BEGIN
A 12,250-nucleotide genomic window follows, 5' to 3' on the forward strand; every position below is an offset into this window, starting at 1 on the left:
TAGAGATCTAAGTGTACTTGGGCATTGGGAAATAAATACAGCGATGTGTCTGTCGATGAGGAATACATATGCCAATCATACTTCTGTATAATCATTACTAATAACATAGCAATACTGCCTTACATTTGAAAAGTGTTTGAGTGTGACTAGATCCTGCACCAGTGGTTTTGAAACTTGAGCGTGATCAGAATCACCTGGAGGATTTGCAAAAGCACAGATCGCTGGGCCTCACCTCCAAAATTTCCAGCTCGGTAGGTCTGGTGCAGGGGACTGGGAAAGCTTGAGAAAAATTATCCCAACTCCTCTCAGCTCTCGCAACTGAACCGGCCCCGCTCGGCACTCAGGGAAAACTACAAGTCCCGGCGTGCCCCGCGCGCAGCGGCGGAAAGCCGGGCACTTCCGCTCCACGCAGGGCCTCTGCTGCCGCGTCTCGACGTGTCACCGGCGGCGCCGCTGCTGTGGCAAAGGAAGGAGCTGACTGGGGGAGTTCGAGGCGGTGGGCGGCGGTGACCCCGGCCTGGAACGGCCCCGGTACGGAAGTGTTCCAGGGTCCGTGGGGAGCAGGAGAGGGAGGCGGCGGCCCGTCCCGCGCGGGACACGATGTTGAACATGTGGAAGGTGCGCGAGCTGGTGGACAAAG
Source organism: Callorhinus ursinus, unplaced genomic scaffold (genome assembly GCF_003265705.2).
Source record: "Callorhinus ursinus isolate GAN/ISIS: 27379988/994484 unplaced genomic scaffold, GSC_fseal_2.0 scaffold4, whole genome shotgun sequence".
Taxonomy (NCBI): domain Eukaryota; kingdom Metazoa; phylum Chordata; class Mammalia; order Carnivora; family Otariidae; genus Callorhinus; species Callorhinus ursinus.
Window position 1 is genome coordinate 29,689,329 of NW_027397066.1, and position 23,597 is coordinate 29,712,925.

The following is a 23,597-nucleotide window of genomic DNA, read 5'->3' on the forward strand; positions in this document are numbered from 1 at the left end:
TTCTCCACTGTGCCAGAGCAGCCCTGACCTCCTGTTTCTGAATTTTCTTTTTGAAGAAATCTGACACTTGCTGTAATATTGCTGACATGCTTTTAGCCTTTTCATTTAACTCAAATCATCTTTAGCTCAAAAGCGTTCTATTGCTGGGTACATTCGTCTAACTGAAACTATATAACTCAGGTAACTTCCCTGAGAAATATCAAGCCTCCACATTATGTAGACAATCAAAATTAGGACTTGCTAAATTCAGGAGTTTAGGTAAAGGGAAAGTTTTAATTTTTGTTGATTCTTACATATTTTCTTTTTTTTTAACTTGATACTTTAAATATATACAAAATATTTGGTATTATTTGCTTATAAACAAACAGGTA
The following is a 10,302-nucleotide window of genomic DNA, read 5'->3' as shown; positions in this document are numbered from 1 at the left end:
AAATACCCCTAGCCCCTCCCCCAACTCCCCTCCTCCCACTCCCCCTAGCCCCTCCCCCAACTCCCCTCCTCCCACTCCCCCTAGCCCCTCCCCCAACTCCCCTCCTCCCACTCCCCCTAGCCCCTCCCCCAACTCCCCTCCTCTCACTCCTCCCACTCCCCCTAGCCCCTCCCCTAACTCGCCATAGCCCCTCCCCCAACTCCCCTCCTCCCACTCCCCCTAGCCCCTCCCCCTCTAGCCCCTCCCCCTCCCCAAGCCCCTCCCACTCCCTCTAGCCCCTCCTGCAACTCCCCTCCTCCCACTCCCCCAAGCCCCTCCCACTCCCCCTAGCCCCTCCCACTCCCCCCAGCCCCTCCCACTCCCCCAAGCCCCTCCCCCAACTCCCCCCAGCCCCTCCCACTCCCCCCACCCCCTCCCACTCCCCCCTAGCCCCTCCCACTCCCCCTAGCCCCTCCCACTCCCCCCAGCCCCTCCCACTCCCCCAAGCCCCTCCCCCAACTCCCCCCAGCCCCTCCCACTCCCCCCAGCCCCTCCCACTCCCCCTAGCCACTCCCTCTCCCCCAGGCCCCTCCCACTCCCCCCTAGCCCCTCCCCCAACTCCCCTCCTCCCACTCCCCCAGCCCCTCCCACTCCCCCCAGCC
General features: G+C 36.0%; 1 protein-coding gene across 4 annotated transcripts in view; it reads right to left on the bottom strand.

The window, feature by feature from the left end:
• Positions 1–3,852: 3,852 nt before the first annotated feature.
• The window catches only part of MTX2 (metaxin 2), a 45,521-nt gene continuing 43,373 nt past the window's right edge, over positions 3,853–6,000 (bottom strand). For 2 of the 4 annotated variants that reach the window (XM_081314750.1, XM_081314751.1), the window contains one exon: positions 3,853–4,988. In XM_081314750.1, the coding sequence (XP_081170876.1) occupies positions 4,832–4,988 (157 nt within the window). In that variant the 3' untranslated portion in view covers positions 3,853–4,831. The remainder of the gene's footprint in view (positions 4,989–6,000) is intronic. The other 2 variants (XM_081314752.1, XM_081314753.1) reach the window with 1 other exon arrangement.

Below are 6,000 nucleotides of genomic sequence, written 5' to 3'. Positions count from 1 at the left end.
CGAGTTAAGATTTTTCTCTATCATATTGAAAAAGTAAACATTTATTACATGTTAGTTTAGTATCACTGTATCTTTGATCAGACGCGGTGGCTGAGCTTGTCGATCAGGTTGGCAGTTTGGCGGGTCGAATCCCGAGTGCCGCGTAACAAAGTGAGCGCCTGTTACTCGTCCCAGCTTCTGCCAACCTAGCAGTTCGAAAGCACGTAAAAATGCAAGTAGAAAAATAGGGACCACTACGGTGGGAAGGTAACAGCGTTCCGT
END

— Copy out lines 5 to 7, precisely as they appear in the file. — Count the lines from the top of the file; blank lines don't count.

Taxonomy (NCBI): domain Eukaryota; kingdom Metazoa; phylum Chordata; class Mammalia; order Carnivora; family Otariidae; genus Callorhinus; species Callorhinus ursinus.
Window position 1 is genome coordinate 29,689,329 of NW_027397066.1, and position 23,597 is coordinate 29,712,925.

The following is a 23,597-nucleotide window of genomic DNA, read 5'->3' on the forward strand; positions in this document are numbered from 1 at the left end: